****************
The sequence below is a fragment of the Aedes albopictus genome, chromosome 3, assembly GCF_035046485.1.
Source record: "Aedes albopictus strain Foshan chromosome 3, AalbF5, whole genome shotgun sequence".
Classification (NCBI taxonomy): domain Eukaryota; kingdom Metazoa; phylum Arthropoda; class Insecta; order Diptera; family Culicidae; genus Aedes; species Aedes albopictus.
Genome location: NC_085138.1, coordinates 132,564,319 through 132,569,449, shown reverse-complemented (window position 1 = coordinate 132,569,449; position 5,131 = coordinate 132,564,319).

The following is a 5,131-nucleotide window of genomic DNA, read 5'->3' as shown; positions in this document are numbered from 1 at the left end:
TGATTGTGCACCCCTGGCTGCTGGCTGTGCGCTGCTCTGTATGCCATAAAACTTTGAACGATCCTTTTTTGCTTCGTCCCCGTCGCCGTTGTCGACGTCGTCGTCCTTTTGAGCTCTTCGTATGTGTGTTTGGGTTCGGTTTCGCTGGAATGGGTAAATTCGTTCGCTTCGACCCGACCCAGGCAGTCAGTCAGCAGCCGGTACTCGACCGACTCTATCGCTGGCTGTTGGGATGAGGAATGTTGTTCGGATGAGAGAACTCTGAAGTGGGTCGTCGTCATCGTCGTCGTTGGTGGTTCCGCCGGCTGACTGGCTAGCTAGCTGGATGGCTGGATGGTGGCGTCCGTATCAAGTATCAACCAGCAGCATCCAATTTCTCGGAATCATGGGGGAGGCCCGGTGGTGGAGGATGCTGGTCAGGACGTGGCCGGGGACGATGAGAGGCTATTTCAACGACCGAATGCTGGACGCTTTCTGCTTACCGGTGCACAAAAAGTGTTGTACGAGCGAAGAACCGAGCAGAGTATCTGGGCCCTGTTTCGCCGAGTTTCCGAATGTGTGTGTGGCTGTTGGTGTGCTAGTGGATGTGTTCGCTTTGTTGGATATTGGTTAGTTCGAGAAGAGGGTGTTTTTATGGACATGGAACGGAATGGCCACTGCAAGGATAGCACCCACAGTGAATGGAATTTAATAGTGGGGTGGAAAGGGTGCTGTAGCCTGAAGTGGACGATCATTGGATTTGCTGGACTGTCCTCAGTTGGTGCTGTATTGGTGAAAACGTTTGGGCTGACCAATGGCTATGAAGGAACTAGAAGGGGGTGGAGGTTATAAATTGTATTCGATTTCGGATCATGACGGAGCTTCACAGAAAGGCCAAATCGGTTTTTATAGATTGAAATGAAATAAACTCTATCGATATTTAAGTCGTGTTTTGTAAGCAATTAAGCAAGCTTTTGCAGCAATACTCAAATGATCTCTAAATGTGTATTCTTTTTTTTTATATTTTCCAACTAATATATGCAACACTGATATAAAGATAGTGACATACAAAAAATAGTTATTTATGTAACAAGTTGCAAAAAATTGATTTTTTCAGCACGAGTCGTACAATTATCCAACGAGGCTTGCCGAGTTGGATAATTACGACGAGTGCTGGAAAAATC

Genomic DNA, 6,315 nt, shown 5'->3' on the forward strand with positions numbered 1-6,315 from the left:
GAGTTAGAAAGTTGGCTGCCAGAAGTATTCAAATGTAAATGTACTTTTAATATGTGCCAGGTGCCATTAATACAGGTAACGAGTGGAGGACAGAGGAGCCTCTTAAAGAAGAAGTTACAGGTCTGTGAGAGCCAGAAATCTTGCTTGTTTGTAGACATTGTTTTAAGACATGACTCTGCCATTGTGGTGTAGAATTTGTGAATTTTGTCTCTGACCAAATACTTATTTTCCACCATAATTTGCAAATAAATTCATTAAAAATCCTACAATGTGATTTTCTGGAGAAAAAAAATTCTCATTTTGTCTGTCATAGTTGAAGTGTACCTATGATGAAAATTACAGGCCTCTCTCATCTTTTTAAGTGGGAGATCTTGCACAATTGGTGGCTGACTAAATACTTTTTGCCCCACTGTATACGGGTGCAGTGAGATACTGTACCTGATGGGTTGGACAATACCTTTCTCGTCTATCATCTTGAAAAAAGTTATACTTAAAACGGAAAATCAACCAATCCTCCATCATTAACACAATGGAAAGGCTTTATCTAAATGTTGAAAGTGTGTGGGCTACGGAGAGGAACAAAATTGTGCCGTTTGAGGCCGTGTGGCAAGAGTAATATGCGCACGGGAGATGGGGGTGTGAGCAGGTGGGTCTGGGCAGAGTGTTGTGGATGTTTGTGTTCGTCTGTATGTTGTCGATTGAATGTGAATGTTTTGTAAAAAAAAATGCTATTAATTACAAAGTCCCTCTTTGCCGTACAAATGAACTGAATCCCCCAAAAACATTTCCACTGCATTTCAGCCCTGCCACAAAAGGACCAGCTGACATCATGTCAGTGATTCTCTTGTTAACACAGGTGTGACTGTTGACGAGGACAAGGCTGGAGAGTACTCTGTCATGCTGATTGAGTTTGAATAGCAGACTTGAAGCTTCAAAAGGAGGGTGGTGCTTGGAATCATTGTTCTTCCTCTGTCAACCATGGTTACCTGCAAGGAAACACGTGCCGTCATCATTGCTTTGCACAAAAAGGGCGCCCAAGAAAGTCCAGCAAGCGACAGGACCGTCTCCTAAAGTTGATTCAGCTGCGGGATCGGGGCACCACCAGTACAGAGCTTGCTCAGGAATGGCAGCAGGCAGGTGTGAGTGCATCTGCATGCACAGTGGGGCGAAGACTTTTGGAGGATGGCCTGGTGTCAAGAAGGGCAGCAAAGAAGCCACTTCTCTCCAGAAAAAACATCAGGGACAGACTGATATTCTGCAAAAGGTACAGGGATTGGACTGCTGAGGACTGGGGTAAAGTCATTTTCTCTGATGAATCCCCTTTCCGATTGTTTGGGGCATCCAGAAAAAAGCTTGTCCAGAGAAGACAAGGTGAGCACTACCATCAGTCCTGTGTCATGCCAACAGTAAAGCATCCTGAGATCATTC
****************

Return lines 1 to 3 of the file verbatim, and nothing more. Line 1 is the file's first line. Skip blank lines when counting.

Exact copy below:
The sequence below is a fragment of the Aedes albopictus genome, chromosome 3, assembly GCF_035046485.1.
Source record: "Aedes albopictus strain Foshan chromosome 3, AalbF5, whole genome shotgun sequence".
Classification (NCBI taxonomy): domain Eukaryota; kingdom Metazoa; phylum Arthropoda; class Insecta; order Diptera; family Culicidae; genus Aedes; species Aedes albopictus.